Michal SZCZERBA (Poland)
10 September 2021
Following highly problematic August 2020 Belarusian Presidential elections, which many observers subsequently characterised as neither free nor fair, widespread protests swept through Belarus. That the elections came to be seen as illegitimate was hardly surprising. Alexander Lukashenko has long maintained his grip on Presidential power in Belarus, through electoral fraud and harsh repression. This time, however, the opposition rallied around a single candidate after other candidates were either jailed or exiled and the public’s sense of betrayal became palpable.
The resulting political crisis has struck a society that is also struggling with the COVID-19 pandemic and an economic crisis, that, though linked to that pandemic, also reveals the limits of the statist and centralised model that Lukashenko has long promoted. There are clear signs that this model can no longer meet the needs and expectations of the Belarusian people, particularly as it relies heavily both on state-run enterprises and Russian subsidies, particularly on imported energy. Lukashenko has also long sought to cultivate a spirit of Soviet nostalgia in this young country. As that thoroughly archaic model falters, the opposition is now raising fundamental questions, both about the country’s identity and its future direction.
Demonstrations have continued in the face of ever-more repressive government measures. The protests have drawn support from a large swath of society, including opposition activists, students, factory workers, health workers, religious figures, collective farmers, and representatives of the state media, among others. Women have played an extraordinarily important role, both in leading the opposition movement and acting as a vanguard in these peaceful marches.
Russian President Putin views Lukashenko as a difficult partner, and there has been constant tension between the two men, particularly as the leader of Belarus has long resisted implementing an agreement on the Union State of Russia and Belarus. Indeed, the illegitimate President of Belarus has played a “cat and mouse” game with Russia, in which he has sought to reap as many benefits as possible from close bilateral collaboration, without relinquishing the levers of national power. The Kremlin, however, is now starting to call in its chits and is pushing the vulnerable Belarusian dictator to embrace what it sees as the spirit of agreements signed in the 1990 s to forge a Union State. In the face of mounting domestic criticism, Lukashenko initially seemed unwilling to give in to any Russian demands that could seriously limit his grip on the country. This dynamic is now changing as Lukashenko is highly unpopular in Belarus and is increasingly compelled to cling to Russia for external support, given his mounting domestic and international isolation. For its part, the Kremlin wants a pliable partner, ultimately willing to cede critical aspects of national sovereignty to a notional greater Russian state.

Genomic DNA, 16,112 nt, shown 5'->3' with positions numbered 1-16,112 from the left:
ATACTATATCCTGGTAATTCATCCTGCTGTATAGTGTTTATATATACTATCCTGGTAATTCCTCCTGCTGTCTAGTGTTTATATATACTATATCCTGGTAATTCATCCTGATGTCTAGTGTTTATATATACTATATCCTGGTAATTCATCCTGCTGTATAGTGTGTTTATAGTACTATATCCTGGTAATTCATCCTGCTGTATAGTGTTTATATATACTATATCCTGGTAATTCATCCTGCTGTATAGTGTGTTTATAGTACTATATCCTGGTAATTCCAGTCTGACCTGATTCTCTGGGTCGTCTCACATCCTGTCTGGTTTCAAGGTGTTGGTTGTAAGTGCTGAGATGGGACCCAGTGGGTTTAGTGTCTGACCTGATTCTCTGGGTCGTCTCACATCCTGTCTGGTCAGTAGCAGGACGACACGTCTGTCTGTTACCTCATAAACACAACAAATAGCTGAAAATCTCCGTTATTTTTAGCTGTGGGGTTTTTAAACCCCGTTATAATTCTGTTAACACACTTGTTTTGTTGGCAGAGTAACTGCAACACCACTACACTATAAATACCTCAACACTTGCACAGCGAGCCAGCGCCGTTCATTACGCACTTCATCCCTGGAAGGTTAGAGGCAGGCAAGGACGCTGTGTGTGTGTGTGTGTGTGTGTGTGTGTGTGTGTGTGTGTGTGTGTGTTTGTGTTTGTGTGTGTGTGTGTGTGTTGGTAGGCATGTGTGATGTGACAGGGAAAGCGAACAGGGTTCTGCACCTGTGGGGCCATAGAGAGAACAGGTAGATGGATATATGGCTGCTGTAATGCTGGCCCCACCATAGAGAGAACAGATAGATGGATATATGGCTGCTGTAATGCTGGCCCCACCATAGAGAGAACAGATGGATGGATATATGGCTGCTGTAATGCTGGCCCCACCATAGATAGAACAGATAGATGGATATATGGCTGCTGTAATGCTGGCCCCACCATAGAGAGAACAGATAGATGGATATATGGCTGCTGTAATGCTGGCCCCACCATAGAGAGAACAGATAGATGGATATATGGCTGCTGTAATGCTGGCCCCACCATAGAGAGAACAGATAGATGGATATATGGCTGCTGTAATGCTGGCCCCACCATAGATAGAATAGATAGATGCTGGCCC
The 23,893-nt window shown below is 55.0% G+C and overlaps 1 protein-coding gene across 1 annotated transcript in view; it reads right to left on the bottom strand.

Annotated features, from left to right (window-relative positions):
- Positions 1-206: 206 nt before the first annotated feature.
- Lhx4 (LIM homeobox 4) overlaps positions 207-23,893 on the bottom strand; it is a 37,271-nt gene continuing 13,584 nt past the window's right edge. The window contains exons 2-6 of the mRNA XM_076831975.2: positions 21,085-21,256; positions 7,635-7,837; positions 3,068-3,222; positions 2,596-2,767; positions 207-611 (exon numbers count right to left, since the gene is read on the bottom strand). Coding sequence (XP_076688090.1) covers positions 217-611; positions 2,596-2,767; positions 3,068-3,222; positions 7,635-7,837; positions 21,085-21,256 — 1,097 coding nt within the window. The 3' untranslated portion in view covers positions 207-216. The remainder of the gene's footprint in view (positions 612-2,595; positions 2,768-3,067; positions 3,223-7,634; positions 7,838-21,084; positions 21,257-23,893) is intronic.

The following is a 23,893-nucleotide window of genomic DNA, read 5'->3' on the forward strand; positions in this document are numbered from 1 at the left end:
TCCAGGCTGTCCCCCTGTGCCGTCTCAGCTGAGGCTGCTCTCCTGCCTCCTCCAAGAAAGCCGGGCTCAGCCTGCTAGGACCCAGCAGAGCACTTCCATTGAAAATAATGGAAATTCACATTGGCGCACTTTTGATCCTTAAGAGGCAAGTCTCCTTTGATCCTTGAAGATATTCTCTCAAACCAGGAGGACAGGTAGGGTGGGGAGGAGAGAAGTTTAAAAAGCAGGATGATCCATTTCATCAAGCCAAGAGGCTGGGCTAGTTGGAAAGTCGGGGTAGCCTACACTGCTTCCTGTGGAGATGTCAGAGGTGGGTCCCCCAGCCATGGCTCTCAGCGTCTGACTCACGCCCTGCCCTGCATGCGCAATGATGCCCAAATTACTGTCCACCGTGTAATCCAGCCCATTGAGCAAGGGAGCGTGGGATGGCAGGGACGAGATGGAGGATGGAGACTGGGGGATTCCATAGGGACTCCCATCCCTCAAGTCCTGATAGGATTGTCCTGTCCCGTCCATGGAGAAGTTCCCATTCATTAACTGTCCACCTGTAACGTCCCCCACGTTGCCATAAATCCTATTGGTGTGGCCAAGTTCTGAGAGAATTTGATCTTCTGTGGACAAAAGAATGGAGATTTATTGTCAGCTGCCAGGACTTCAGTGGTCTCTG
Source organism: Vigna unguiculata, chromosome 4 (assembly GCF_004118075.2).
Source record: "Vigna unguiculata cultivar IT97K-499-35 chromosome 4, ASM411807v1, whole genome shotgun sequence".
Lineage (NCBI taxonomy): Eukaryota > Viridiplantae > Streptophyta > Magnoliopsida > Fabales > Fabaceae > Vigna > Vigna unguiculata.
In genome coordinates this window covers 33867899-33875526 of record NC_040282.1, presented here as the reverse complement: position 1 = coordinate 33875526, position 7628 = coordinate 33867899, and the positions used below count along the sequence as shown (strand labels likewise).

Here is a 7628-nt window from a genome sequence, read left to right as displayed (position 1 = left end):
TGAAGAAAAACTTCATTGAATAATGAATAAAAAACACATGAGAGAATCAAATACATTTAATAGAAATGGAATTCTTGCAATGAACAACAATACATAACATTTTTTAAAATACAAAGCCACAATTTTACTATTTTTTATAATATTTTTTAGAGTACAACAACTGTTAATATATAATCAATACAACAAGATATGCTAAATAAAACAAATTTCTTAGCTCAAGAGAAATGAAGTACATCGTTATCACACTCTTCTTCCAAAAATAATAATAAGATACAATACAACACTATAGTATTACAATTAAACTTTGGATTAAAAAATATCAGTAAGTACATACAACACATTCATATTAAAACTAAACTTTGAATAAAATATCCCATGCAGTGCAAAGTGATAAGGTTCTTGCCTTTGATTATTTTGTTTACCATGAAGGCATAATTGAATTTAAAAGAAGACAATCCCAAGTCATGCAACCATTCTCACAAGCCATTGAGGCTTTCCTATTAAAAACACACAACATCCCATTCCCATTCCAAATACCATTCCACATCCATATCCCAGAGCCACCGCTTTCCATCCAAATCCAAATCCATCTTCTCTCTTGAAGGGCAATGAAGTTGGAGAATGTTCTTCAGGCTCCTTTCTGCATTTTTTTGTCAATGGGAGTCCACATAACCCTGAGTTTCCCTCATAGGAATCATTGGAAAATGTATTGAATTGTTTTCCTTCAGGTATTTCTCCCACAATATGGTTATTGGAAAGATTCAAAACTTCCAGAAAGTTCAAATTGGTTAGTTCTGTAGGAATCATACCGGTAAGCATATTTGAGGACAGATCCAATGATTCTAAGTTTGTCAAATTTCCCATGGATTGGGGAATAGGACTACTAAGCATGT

The situation in Belarus escalated markedly on 22 May when the government of Belarus falsely claimed that terrorists had planted a bomb on a Ryanair flight from Athens to Vilnius, ordered the crew to land when the plane entered Belarusian air space and then arrested two passengers: Roman Protasevech, a 26-year-old dissident Belarusian blogger who lives and works in Lithuania and his partner, the Russian student Sofia Sapega. This chain of events has accorded the illegitimate ruler of Belarus the status of international pariah, and his actions in this case have triggered an array of sanctions which have further isolated the government, closed Belarusian airspace to international traffic, and denied the national airline access to airports around the world.
From a position of weakness, Lukashenko is now deepening military cooperation with Russia, agreeing to a more Russian inspired military doctrine, strengthening a Russian-Belarusian regional grouping of forces, integrating its national air defence system with that of Russia and extending new basing rights to its Russian partner. If fully implemented, these developments would significantly complicate NATO’s defensive position in that part of Europe. Russian military domination of Belarus, for example, could put more Russian troops on the border with allied countries. This would gravely upset the regional military equation, complicate the task of defending those front-line states and likely require new NATO deployments to enhance deterrence under altered and more dangerous circumstances. With forces permanently deployed in Belarus, Russia would perhaps be better positioned to move units into the Kaliningrad enclave and cut off the
so-called Suwalki Corridor, which constitutes the only land bridge between the Baltic States and the rest of NATO. But the two countries’ forces are increasingly operating in lockstep and Russia may already be prepared to conduct such an operation. Of course, doing so would be profoundly escalatory and so would only be contemplated in very extreme circumstances.
Even if Russia is far more likely to work through subterfuge than through direct military action, NATO needs to account for all contingencies to make deterrence credible. On the political front, Russia is now promoting an overtly pro-Russian political party in Belarus, while engaging figures who previously worked to build illegitimate quasi-state institutions in occupied Crimea and in rebel-held territory in eastern Ukraine. It may exploit calls for democratic reforms to push Kremlin-backed political forces to the centre of the state apparatus. From there, Russia might be in a better position to call the shots, advance its ambitions to enliven the “Union State” and thereby squelch Belarusian sovereignty.
This draft report will be presented and discussed by the Economics and Security Committee for adoption at the Annual Session of the NATO Parliamentary Assembly.